Viet Minh forces (led by Ho Chi Minh) began 8-year Indochina war to remove French from Vietnam.

In the aftermath of this successful demonstration, SDS national leaders decided not to pursue antiwar organizing at the national level, a decision that SDS national secretary Paul Booth later called “a colossal blunder.” The SWP stepped into the breach and formed a new coalition in August, the National Coordinating Committee to End the War in Vietnam. Planning began for a major event in mid-October, the “International Days of Protest.” SANE and other liberal groups declined to participate and initiated plans for a separate demonstration six weeks later. Not wanting to exclude the left entirely, SANE invited 30-year-old SDS president Carl Oglesby to speak. Most people who attended these demonstrations were not too concerned which groups sponsored them, but the dueling demonstrations attested to the difficulty of national coordination.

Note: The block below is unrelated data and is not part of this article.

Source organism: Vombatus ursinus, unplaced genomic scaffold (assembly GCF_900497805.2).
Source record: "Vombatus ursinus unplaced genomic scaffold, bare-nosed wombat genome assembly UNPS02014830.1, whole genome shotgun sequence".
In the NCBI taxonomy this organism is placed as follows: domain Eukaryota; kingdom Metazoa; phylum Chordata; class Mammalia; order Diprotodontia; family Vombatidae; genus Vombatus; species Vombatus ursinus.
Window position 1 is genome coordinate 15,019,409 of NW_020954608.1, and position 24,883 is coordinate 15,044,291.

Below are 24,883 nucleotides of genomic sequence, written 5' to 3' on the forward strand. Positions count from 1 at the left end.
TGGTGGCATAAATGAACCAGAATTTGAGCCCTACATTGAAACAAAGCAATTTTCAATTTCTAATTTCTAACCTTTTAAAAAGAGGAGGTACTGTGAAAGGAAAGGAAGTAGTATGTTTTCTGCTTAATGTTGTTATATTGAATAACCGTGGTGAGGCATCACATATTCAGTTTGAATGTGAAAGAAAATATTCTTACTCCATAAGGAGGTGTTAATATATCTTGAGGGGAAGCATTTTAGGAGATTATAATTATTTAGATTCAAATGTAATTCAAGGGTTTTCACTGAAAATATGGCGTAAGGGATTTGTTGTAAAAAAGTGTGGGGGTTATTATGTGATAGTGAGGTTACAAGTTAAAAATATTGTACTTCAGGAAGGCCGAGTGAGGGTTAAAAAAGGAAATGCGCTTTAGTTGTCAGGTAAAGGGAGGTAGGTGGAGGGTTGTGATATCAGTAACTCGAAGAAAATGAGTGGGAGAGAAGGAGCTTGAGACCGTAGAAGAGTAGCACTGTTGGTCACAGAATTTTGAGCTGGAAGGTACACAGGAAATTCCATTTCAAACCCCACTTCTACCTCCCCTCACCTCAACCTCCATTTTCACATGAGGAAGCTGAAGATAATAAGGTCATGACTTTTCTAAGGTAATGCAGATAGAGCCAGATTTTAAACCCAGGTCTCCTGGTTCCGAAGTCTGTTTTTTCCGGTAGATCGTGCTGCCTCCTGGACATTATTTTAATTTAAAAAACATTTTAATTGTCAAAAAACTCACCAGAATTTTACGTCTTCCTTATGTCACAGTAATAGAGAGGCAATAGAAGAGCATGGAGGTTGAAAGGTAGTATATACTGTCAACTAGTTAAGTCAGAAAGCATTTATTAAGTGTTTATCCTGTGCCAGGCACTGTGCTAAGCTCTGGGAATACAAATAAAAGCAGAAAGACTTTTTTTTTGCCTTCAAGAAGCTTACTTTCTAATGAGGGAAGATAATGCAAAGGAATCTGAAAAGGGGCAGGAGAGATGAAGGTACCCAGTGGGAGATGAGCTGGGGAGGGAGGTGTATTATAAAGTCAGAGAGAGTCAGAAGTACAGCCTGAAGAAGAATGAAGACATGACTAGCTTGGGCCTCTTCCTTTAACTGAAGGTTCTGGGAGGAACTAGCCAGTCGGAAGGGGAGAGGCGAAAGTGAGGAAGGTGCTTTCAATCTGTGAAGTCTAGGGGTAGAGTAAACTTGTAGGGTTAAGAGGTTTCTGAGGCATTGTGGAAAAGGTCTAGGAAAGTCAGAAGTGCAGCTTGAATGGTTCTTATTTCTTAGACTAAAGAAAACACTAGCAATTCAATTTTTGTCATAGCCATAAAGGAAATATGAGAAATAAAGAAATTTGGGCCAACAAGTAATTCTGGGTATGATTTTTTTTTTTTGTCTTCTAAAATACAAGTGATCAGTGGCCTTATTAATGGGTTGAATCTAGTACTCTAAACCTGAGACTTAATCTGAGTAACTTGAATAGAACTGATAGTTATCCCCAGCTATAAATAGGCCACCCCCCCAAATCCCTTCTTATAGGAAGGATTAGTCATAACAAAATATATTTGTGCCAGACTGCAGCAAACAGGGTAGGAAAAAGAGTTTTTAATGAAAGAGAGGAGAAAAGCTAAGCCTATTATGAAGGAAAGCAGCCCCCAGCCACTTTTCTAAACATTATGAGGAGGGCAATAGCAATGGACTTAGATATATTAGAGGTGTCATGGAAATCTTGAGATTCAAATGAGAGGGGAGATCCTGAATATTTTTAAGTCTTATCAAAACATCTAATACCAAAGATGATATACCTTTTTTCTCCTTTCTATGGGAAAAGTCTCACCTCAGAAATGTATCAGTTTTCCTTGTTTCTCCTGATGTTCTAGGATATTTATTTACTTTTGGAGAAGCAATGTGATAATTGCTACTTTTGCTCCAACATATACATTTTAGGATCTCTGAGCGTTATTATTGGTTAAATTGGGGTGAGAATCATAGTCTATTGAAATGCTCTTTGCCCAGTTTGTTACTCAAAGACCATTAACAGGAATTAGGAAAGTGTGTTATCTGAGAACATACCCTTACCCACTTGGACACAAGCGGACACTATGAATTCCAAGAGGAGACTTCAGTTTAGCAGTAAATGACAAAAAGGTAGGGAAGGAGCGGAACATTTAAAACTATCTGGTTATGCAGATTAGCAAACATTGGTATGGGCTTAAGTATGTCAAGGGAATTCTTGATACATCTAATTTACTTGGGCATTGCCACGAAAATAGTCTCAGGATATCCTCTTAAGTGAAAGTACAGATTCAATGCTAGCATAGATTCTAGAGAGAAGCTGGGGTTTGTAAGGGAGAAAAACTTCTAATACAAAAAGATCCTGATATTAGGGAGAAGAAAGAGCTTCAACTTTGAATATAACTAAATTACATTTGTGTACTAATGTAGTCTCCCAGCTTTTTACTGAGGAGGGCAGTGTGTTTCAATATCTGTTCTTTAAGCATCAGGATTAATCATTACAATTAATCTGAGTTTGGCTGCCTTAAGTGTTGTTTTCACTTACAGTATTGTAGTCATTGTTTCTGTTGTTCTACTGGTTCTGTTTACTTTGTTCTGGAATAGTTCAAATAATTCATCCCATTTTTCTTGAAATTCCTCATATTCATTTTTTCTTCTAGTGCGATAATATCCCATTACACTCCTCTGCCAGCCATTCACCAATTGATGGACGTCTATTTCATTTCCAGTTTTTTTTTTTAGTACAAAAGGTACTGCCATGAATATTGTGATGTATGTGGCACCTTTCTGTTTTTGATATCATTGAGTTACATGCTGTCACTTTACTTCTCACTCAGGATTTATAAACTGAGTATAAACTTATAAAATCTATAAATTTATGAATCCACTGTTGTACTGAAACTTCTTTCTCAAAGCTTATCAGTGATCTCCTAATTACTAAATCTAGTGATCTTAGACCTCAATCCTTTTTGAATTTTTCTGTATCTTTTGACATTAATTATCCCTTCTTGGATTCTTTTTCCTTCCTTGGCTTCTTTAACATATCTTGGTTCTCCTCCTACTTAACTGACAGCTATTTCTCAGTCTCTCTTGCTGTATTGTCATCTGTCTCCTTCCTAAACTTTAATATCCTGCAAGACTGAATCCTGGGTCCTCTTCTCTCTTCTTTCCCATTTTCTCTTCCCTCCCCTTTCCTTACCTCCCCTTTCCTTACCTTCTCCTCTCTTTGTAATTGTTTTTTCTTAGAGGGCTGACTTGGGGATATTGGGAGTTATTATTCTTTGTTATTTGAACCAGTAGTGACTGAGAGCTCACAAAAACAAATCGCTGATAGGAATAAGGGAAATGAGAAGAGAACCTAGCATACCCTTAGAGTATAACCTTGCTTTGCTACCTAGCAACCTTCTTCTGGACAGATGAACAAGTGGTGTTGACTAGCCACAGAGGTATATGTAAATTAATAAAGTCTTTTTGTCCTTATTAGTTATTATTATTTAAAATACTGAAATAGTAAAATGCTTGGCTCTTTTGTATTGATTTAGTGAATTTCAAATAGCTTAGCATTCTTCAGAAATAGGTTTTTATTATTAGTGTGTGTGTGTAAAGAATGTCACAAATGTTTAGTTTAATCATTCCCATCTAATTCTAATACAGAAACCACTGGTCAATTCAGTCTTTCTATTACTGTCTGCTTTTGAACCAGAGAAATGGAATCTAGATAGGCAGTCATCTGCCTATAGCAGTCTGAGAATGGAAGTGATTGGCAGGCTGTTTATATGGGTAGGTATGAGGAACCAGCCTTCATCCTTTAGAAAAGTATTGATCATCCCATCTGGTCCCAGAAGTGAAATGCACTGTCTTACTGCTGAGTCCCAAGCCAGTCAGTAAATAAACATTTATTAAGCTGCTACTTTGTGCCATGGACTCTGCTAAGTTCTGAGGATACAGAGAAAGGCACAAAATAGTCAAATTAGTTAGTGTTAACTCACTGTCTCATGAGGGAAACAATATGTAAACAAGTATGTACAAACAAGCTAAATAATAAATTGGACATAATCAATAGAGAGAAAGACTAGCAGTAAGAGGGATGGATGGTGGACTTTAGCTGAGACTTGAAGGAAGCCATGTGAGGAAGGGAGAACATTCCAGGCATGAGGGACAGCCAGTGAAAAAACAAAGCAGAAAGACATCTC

Apr 30, 1975 · Find out more about the history of Vietnam War, including videos, interesting articles, pictures, historical features and more

Open dissent on U.S. military bases slowly emerged. The first public act of defiance came on June 30, 1966, when three privates issued a public statement declaring their refusal to ship out to Vietnam on the grounds that the war was “immoral, illegal, and unjust.” The “Fort Hood Three” were court-martialed in September and sentenced to three to five year prison terms. In October, Army doctor Howard Levy refused to train Green Beret medics at Fort Jackson in Columbia, South Carolina, asserting that Special Forces units were responsible for war crimes in Vietnam.